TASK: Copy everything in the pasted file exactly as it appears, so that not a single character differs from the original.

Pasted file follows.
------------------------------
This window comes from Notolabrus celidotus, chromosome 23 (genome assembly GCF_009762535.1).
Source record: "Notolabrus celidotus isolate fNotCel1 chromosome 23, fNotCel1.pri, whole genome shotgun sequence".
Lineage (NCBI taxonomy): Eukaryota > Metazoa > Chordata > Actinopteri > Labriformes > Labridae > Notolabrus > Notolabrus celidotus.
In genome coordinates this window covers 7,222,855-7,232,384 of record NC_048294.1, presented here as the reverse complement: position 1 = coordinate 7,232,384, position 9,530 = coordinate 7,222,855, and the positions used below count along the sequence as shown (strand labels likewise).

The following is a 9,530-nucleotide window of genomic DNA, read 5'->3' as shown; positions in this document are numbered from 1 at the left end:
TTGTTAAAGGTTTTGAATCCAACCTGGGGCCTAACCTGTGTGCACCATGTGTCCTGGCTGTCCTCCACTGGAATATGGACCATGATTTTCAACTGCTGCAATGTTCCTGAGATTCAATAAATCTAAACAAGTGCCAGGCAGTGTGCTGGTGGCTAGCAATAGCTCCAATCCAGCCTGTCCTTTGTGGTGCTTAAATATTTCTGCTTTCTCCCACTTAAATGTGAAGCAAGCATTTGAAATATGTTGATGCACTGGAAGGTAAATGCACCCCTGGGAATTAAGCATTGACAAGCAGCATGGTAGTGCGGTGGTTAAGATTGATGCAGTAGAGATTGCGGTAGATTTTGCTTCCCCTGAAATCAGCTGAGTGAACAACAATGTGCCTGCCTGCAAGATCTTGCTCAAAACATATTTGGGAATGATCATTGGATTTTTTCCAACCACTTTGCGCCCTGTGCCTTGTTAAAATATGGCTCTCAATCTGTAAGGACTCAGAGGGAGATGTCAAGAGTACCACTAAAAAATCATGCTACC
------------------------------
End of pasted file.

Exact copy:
This window comes from Notolabrus celidotus, chromosome 23 (genome assembly GCF_009762535.1).
Source record: "Notolabrus celidotus isolate fNotCel1 chromosome 23, fNotCel1.pri, whole genome shotgun sequence".
Lineage (NCBI taxonomy): Eukaryota > Metazoa > Chordata > Actinopteri > Labriformes > Labridae > Notolabrus > Notolabrus celidotus.
In genome coordinates this window covers 7,222,855-7,232,384 of record NC_048294.1, presented here as the reverse complement: position 1 = coordinate 7,232,384, position 9,530 = coordinate 7,222,855, and the positions used below count along the sequence as shown (strand labels likewise).

The following is a 9,530-nucleotide window of genomic DNA, read 5'->3' as shown; positions in this document are numbered from 1 at the left end:
TTGTTAAAGGTTTTGAATCCAACCTGGGGCCTAACCTGTGTGCACCATGTGTCCTGGCTGTCCTCCACTGGAATATGGACCATGATTTTCAACTGCTGCAATGTTCCTGAGATTCAATAAATCTAAACAAGTGCCAGGCAGTGTGCTGGTGGCTAGCAATAGCTCCAATCCAGCCTGTCCTTTGTGGTGCTTAAATATTTCTGCTTTCTCCCACTTAAATGTGAAGCAAGCATTTGAAATATGTTGATGCACTGGAAGGTAAATGCACCCCTGGGAATTAAGCATTGACAAGCAGCATGGTAGTGCGGTGGTTAAGATTGATGCAGTAGAGATTGCGGTAGATTTTGCTTCCCCTGAAATCAGCTGAGTGAACAACAATGTGCCTGCCTGCAAGATCTTGCTCAAAACATATTTGGGAATGATCATTGGATTTTTTCCAACCACTTTGCGCCCTGTGCCTTGTTAAAATATGGCTCTCAATCTGTAAGGACTCAGAGGGAGATGTCAAGAGTACCACTAAAAAATCATGCTACC